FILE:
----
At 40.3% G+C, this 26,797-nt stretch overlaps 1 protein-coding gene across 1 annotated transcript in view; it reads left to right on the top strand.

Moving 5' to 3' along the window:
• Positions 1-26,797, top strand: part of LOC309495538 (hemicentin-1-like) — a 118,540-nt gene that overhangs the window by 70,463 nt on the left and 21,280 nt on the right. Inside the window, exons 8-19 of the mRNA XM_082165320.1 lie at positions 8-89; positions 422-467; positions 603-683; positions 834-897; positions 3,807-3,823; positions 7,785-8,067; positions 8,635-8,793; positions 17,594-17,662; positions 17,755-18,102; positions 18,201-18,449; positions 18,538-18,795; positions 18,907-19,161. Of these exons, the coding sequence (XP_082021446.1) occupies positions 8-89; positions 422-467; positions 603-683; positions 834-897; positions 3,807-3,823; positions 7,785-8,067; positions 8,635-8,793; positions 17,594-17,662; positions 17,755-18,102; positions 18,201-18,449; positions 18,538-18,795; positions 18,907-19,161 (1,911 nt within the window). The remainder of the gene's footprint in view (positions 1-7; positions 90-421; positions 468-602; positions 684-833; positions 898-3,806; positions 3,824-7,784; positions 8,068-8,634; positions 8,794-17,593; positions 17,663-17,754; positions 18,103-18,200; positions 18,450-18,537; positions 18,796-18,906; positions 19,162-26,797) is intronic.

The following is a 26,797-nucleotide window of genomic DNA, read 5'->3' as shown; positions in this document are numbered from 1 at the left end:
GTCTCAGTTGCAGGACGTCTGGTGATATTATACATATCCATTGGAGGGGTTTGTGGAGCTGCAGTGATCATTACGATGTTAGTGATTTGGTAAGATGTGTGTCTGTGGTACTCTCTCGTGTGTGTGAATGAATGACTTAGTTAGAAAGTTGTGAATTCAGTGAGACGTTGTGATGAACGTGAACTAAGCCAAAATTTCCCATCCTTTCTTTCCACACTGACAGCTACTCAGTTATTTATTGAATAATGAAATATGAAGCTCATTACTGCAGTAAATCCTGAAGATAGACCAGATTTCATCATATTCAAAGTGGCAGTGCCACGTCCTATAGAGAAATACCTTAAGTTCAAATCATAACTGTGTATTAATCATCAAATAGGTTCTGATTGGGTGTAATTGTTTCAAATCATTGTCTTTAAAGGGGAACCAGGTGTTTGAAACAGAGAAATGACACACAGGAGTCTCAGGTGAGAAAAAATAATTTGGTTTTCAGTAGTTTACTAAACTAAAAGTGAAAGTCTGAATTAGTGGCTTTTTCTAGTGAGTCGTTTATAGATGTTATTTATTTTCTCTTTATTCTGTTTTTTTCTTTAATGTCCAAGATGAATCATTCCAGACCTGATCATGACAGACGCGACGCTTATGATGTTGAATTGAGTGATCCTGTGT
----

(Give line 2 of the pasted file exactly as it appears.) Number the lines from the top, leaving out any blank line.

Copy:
Moving 5' to 3' along the window: